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What is Acupuncture?

Acupuncture involves inserting very fine needles to stimulate changes in the body's function by improving communication between the different body systems.  The fundamental belief behind acupuncture is that blocked Qi (pronounced "chi") can contribute to conditions and symptoms like pain, nausea, vomiting, headache, allergies, anxiety, and more.

A 2012 study found that acupuncture was effective in relieving migraine headaches – just as effective as other treatments, including medication. 

Acupuncture has countless scientific articles supporting its use for a variety of issues. The data clearly favours acupuncture for the management of chronic pain in a non-addictive and safe manner.

To practice Acupuncture, a person needs to complete a University Bachelor degree in Acupuncture or Chinese Medicine, which takes 3 to 4 years and includes a minimum of 1000 hours of supervised clinical practice. They also need to be registered to practice Acupuncture with The Australian Health Practitioner Regulation Agency (AHPRA). A registered acupuncturist is allowed to practice Dry Needling, by default of their extensive training. 

What is Dry Needling?

Dry needling is based on the ancient art of ASHI acupuncture, which is a funny name for needling painful acupuncture points.  Dry needling is a treatment centered on relieving muscular pain specifically.  The fine needles are placed in “trigger points” in muscle or tissue. These are areas of knotted muscle tissue where there is stiffness, to relief pain.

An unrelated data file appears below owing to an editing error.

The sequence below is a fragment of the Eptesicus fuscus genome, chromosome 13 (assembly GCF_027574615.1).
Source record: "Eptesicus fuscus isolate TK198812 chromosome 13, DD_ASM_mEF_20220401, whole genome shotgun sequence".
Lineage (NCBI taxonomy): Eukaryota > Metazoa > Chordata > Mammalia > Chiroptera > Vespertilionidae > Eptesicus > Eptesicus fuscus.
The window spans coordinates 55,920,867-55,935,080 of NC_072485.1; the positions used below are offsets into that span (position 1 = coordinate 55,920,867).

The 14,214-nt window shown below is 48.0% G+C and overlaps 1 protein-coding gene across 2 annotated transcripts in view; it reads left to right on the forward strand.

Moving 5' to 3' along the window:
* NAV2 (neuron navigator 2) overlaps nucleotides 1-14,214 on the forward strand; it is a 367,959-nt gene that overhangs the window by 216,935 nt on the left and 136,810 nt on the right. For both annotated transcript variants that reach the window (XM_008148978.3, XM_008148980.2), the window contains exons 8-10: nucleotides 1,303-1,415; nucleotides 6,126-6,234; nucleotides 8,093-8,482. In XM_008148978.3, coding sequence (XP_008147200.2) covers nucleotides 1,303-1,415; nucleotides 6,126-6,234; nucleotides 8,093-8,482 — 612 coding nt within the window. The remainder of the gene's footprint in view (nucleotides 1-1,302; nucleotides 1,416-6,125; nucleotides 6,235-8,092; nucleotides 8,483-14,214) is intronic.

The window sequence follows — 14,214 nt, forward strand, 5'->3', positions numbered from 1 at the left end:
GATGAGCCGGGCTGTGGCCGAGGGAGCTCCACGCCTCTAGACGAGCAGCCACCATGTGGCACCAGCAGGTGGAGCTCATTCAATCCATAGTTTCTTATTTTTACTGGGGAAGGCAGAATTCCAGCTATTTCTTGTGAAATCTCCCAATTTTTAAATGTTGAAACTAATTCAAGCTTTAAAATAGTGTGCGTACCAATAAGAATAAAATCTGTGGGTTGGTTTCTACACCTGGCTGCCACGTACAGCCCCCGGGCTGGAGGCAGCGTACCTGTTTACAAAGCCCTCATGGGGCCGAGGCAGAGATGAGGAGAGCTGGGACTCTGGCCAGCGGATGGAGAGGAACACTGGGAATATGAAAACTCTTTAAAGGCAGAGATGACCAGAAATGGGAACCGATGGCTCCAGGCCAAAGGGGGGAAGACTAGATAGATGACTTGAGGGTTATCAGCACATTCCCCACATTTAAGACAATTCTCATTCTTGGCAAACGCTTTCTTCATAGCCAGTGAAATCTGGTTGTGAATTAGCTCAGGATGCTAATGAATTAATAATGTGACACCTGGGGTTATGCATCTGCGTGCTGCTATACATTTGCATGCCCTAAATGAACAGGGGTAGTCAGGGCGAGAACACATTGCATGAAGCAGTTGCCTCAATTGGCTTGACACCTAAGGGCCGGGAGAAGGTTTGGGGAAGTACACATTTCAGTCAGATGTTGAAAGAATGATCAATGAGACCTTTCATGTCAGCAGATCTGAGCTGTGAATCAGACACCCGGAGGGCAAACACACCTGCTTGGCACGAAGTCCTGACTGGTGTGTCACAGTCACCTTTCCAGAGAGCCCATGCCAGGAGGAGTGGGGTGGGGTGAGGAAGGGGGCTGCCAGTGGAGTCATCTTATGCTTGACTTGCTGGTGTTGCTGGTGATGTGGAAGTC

To practice Dry Needling, a person trained as a Physiotherapist or a Human Movement Therapist needs to complete a course (the course is not necessarily registered with the Australian Physiotherapist Association, but is recommended by APA to choose such a course). The course takes approximately 30 hours and does not have a minimum number of supervised clinical practice requirement. 

Make sure your practitioner is registered

Many practitioners in Australia attempt to differentiate dry needling from acupuncture as it allows them to get around the need to be a registered practitioner. But in truth dry needling is a form of acupuncture. Sadly this also means that there is no minimum level of training required to practice Dry Needling. There is evidence that adequate training improves safety in practice, which makes sense.

Acupuncture and Traditional Chinese Medicine are generally considered safe, when practised by a well trained, qualified and registered practitioner.  However, as with all medical and allied health treatments, there are risks involved, the better trained the more these risks may be reduced. But no therapy is risk free.


At Supple Clinic, Dr. Brendon Supple, has over 18 years of experience in practising Acupuncture, having been University trained (not college or private organisation trained) and completed his practical clinical placements in China Eastern Medicine hospitals. 

Changes to Australian Laws in the last 10 years, mean that only Registered Practitioners can practice acupuncture, so make sure your practitioner is registered. 

Most private health funds provide a rebate for acupuncture services. In some situations Workers compensation and Motor Vehicle Insurances are able to be billed for acupuncture.

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